Sociological Definition of Popular Culture

The History and Genesis of Pop Culture

Keeping Up With the Kardashians star Kourtney Kardashian

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Popular culture is the accumulation of cultural products such as music, art, literature, fashion, dance, film, cyberculture, television and radio that are consumed by the majority of a society's population. Popular culture has mass accessibility and appeal. The term "popular culture" was coined in the 19th century or earlier. Traditionally, it was associated with lower classes and poor education as opposed to the "official culture" of the upper class.

The Rise of Popular Culture

After the end of World War II, innovations in mass media led to significant cultural and social changes. Scholars trace the origins of the rise of popular culture to the creation of the middle class generated by the Industrial Revolution. The meaning of popular culture then began to merge with that of mass culture, consumer culture, image culture, media culture and culture for mass consumption.

John Storey and Popular Culture

There are two opposing sociological arguments in relation to popular culture. One argument is that popular culture is used by the elites (who tend to control the mass media and popular culture outlets) to control those below them because it dulls people’s minds, making them passive and easy to control. A second argument is just the opposite, that popular culture is a vehicle for rebellion against the culture of dominant groups.

In his book, Cultural Theory and Popular Culture, John Storey offers six different definitions of popular culture. In one definition, Storey describes mass or popular culture as "a hopelessly commercial culture [that is] mass-produced for mass consumption [by] a mass of non-discriminating consumers.” He further states that popular culture is “formulaic [and] manipulative,” not unlike how he views the process of advertising. A product or brand has to be “sold” to an audience before it can be entrenched in mass or popular culture; by bombarding society with it, it then finds its place in popular culture.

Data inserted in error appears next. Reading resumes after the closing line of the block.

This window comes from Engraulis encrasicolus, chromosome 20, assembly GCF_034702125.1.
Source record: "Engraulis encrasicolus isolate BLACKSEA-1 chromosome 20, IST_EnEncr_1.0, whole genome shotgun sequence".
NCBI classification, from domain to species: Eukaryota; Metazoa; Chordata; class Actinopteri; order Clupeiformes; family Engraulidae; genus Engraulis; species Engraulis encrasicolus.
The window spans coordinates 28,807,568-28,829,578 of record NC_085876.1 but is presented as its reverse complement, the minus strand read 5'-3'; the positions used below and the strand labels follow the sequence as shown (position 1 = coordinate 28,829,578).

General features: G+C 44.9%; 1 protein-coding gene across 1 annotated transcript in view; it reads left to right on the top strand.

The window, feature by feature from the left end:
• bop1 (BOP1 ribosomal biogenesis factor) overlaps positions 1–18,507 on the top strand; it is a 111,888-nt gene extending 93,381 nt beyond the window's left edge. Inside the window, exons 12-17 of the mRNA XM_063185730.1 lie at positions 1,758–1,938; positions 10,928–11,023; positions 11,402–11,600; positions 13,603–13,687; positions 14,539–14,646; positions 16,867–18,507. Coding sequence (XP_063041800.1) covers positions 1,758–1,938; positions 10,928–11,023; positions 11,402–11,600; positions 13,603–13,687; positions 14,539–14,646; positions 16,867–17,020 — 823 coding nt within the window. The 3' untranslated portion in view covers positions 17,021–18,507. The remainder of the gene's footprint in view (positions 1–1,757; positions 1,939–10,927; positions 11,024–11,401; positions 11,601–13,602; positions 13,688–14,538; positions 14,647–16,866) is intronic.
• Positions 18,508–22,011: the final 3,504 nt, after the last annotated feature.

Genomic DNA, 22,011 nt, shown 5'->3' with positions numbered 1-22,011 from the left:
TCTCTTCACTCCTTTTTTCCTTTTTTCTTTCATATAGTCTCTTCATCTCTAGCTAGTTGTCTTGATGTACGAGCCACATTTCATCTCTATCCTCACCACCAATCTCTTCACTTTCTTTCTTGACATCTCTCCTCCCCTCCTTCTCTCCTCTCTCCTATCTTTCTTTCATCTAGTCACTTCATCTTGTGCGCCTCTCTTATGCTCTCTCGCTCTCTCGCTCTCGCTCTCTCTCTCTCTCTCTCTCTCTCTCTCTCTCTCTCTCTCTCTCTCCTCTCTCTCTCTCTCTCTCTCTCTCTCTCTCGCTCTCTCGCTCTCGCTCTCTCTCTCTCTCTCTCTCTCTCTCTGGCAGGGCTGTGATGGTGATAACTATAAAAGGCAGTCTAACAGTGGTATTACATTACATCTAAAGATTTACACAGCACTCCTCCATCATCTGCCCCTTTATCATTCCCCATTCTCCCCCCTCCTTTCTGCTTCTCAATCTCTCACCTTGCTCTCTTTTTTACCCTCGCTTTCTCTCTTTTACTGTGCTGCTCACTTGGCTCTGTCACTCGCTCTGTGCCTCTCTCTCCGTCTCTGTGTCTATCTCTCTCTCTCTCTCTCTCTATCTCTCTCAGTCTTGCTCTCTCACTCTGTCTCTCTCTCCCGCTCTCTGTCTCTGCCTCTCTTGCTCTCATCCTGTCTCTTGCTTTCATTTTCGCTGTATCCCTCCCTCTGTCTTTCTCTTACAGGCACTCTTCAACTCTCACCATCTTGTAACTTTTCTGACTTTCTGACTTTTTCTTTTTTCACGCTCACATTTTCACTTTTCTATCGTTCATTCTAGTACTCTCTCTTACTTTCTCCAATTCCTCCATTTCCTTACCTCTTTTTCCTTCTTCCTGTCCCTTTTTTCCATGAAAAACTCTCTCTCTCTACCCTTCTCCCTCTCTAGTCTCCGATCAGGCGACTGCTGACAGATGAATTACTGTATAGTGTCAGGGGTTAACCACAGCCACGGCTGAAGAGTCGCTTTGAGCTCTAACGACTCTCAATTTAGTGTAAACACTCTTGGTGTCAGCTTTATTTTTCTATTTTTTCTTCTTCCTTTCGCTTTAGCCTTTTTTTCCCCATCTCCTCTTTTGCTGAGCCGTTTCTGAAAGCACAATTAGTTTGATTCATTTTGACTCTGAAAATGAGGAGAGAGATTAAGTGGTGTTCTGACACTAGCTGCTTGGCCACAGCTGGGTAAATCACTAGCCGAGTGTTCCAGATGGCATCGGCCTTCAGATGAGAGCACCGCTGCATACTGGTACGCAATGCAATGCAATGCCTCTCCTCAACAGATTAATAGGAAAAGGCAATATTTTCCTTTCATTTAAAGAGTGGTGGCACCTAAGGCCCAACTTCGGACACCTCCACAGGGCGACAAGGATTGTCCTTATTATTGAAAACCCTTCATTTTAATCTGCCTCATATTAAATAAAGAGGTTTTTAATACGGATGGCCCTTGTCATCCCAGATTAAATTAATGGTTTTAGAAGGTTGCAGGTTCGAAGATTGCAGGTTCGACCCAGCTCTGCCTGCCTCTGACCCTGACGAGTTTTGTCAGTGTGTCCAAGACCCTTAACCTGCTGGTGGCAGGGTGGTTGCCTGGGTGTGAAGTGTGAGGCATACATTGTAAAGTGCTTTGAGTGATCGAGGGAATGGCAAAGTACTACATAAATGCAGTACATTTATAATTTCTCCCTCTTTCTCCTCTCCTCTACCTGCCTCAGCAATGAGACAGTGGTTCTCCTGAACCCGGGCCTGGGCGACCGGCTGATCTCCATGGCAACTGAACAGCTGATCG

Britney Spears is a good example of this definition; her road to stardom and place in popular culture were based on marketing strategies to build look along with her fan base. As a result, she generated millions of fans, her songs were played frequently on numerous radio stations, and she went on to sell out concerts and garner the public's fascination with her meltdown. Like the creation of Britney Spears, pop culture almost always depends on mass production for mass consumption because we rely on mass media to get our information and shape our interests.

Pop Culture vs. High Culture

Pop culture is the culture of the people and it is accessible to the masses. High culture, on the other hand, isn't meant for mass consumption nor is it readily available to everyone. It belongs to the social elite. The fine arts, theater, opera, intellectual pursuits — these are associated with the upper socioeconomic strata and require more a high brow approach, training or reflection to be appreciated. Elements from this realm rarely cross over into pop culture. As such, high culture is considered sophisticated while popular culture is often looked down upon as being superficial.